Use this URL to cite or link to this record in EThOS: http://ethos.bl.uk/OrderDetails.do?uin=uk.bl.ethos.485141
Title: Language structure and language acquisition : grammatical categorization using phonological and distributional information
Author: St. Clair, Michelle Christina
Awarding Body: University of York
Current Institution: University of York
Date of Award: 2007
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Abstract:
This thesis addresses the question of how words are grouped according to their grammatical categories during language acquisition. Over the past 20. years a general consensus has developed that distributional and phonological cues are important cues that language learners utilize in the grammatical categorization process (e.g., Kelly, 1992; Redington, Chater, & Finch, 1998). The combination ofthese cues was investigated with artificial language learning experiments, which combined two categories of. phonologically coherent words with co-occurring distributional cues, and corpus analysis techniques. Experiments I to 4 indicated that both phonological and distribution cues are necessary for the categorization of high and low frequency words. Additionally, these experiments indicated that distributional information alone was sufficient to categorize high frequency words, but that phonological cues were necessary for low frequency words. It was also found that succeeding bigram distribution cues induced more grammatical categorization than the preceding bigram cues. This is explained by the Rescorla-'\yagner (1972) model of associative learning; associations were stronger between the category words and succeeding cues as a single succeeding cue followed all category words. Associations were weaker with preceding cues as numerous category words followed the preceding cues. Experiments 5, 6 and 7 also found that the effectiveD~ss of the distributional cues was influenced by prior linguistic experience, resulting in higher learning with distributional cues which were phonologically consistent with distributional cues found in the participants' native language (English). This thesis also investigated the debate as to what type of distributional cue is most useful in the categorization process, with some researchers advocating trigram cues (Mintz, 2002) while others advocate bigram cues (Monaghan & Christiansen, 2004; Valian & Coulson, 1988). The results of a corpus analysis and two experiments provided evidence that trigram cues (aXb) are very effective at categorization, but preliminary evidence suggests that this categorization may simply be due to the combined influence of the beginning and ending bigrams (aX and Xb). Overall, this thesis indicates that phonological and distributional cues are key to grammatical categorization, which occurs through associative learning principles; grammatical categorization progresses faster with succeeding cues; and bigram distribution cues may be the initial source of distributional information in the grammatical categorization process.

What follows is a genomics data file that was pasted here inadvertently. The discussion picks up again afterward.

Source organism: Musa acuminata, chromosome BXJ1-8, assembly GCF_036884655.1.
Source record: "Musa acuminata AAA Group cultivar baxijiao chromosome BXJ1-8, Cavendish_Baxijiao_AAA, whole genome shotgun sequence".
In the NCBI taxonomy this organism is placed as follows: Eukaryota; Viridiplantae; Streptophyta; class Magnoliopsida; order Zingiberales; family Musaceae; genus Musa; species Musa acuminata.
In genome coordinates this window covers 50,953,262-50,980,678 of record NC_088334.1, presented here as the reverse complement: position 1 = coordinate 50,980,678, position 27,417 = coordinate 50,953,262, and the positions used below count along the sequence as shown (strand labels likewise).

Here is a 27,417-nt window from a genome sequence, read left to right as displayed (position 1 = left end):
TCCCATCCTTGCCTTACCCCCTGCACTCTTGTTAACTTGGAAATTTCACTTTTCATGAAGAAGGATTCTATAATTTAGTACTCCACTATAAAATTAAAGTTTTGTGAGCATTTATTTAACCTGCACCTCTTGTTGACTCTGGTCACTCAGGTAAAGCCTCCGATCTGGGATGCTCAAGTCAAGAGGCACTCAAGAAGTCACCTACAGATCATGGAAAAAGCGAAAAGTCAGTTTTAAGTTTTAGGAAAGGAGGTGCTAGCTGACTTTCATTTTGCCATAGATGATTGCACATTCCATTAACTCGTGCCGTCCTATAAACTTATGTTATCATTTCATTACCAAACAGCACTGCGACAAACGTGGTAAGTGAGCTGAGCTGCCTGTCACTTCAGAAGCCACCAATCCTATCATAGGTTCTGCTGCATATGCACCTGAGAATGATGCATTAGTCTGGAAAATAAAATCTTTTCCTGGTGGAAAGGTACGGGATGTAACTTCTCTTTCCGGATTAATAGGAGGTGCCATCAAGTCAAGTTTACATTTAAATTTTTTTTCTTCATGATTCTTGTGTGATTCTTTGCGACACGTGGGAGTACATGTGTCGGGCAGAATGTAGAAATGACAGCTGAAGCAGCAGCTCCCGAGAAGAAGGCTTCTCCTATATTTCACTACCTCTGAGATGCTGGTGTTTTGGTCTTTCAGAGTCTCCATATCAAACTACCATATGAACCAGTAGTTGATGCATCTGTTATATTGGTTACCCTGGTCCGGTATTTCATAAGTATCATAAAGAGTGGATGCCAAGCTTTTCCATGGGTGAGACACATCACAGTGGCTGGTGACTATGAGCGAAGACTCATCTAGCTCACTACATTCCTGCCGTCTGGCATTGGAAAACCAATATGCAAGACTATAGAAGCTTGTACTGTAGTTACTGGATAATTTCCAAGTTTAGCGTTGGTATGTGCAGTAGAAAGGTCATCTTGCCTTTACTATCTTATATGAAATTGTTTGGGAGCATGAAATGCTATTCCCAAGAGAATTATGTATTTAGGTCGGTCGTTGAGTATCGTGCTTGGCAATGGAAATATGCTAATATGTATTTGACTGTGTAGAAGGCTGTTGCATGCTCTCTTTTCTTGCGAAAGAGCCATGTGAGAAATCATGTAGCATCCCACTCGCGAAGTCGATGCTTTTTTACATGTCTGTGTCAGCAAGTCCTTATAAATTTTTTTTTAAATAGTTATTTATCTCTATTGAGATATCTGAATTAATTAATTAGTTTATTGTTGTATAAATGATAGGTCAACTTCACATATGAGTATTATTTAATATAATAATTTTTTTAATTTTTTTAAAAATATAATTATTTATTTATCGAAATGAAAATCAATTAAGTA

Supervisor: Not available Sponsor: Not available
Qualification Name: Thesis (Ph.D.) Qualification Level: Doctoral
EThOS ID: uk.bl.ethos.485141  DOI: Not available
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